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Free trade deal will be bad for workers

My View • Large companies, not Oregon employees will benefit from pact
by: Patrick Cote Bruce Dennis, dressed as

What's good for Oregon employers isn't always good for their employees.This point seems fairly obvious, yet somehow it gets lost in the debate on international trade policy.

When Doug Badger of the Portland Business Alliance argued in a Portland Tribune cover story that the Korea-U.S. Free Trade Agreement would be 'much more advantageous to our side than to their side,' he at first appeared grossly misinformed (Oregon may be a trade winner, Jan. 27).

As the same article pointed out, the U.S. International Trade Commission's official study on the Korea pact found that it would increase the overall U.S. trade deficit - meaning that the U.S. will be buying more than it sells as a result of the agreement.

The ITC isn't known for overstating the potential costs of free trade deals. This is the agency that predicted that the U.S. decision to allow China into the World Trade Organization, for instance, would only increase the trade deficit by $1 billion.By 2008, the deficit with China had instead reached $185 billion.

Passing a trade deal that further increases the trade deficit, especially at a time like this, would have dire economic consequences.The Economic Policy Institute predicts that, should the Korea trade pact move forward, 888,000 American jobs will be displaced by Korean imports within just seven years.Yes, some jobs will be created as a result of new exports, too, but not nearly enough to make up for all the jobs that are destroyed.

Since the North American Free Trade Agreement took effect in 1994, the U.S. Labor Department has certified 51,339 individual Oregon jobs as lost to either direct offshoring or displacement by imports.This figure is almost certainly low for a variety of reasons, including that service-sector jobs shipped overseas were typically excluded from the data set until midway through 2009.The true number of Oregon jobs lost as a result of deficit-expanding trade policies could be as much as double the Labor Department figure.

The local jobs most threatened by the proposed Korea Free Trade Agreement are the ones that are supposed to represent the state's economic future.The electronics sector, which employs almost 10,000 Oregonians in fields such as semiconductors and solar panels, is expected to be one of the biggest losers, according to the ITC.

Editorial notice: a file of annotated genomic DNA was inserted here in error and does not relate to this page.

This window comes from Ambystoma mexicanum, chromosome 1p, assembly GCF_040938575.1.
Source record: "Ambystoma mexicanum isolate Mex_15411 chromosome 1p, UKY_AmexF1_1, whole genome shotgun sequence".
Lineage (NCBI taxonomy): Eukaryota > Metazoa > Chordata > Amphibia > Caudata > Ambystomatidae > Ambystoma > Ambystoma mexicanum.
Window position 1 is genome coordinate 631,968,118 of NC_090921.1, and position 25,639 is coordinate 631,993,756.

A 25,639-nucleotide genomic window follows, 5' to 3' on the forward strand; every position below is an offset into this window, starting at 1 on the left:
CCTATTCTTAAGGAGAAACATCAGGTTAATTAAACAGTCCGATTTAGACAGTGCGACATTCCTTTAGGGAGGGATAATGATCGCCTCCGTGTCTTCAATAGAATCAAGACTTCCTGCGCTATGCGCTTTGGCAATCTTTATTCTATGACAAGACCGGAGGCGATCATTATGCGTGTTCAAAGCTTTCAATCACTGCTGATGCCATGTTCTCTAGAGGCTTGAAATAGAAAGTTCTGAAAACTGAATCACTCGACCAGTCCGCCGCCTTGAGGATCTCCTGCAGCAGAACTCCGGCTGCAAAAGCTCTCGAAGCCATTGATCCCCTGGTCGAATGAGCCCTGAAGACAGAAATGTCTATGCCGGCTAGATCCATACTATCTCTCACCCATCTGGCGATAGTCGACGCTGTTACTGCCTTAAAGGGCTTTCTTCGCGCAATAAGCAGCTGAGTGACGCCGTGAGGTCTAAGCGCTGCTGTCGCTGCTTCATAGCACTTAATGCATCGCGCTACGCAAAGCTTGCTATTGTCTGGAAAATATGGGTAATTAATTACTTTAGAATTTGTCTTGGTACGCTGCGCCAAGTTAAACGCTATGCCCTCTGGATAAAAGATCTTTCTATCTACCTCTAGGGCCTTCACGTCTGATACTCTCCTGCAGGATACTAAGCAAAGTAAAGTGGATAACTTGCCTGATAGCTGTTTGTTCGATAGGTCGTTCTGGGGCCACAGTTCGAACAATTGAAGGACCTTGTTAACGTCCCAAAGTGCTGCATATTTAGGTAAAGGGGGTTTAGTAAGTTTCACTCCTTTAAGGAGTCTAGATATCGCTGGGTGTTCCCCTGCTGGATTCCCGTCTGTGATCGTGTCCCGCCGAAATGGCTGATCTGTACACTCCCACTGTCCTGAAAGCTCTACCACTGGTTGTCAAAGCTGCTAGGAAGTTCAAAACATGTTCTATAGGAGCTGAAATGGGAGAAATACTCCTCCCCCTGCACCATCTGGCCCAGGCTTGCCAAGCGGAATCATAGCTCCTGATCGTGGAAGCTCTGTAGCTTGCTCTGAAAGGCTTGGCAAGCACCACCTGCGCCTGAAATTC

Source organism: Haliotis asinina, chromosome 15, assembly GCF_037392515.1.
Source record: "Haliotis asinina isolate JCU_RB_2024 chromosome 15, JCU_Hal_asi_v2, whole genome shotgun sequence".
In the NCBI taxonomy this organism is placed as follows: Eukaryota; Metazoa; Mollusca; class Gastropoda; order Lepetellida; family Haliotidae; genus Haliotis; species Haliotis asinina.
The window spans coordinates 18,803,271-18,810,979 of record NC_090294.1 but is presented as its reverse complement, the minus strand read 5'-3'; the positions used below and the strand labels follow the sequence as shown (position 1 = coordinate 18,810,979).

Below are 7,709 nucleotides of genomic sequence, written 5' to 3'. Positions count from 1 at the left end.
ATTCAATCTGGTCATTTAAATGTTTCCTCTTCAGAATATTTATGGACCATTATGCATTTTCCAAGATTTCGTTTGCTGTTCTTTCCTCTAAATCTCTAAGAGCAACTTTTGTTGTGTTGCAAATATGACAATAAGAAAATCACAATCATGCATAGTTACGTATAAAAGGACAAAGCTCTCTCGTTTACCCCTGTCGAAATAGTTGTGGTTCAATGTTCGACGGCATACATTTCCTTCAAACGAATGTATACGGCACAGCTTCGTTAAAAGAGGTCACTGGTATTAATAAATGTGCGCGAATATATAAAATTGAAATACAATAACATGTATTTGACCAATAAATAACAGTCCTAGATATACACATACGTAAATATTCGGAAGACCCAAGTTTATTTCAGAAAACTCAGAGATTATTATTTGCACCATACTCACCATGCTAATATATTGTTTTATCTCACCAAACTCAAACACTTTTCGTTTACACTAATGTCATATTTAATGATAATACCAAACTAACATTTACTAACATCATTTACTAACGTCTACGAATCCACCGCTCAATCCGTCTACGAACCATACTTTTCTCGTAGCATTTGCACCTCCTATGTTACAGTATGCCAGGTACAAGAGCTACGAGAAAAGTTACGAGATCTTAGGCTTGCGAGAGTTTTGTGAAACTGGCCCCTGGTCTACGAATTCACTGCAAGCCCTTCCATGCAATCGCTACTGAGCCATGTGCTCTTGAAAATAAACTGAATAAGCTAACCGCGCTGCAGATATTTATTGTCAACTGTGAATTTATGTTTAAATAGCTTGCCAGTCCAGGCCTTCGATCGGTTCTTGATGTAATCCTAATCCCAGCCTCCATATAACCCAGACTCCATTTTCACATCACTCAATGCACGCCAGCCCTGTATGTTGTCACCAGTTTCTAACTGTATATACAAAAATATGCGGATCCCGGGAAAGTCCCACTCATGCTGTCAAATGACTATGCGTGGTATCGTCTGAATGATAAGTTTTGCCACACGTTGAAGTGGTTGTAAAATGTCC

These so-called 21st century jobs aren't ones we can afford to send away, especially when one considers that many of our 'old school' jobs are at risk, too. Iconic Northwest industries from transportation equipment to wheat production are also on the ITC's list of losers under the Korea trade deal.The ITC even predicts that the U.S. service sector will be a net loser as a result of the pact.

Looking at the history of past trade agreements, none other than Karan Bhatia, the chief U.S. negotiator of the Korea Free Trade Agreement, argues that it is a 'myth' that 'the U.S. will get the bulk of the benefits' from this trade deal.So how can local business leaders possibly claim that the Korea Free Trade Agreement will be best for 'our side'?

In this instance, it all depends how you define those sides. Large corporations that would benefit from more easily offshoring their production either directly or through their supply chains will, in fact, see benefits resulting from this deal. It's those of us who rely on a paycheck who will suffer should the Korea Free Trade Agreement be enacted.

Even if one's own job is immune from the ravages of offshoring, the rise in unemployment from other people's job losses contributes to overall stagnation in wages and benefits.The tax base is reduced.Home values can decline.'Our side' loses out big time.

Arthur Stamoulis is director of the Oregon Fair Trade Campaign, a statewide coalition of labor, environmental and human rights organizations working together to improve trade policy.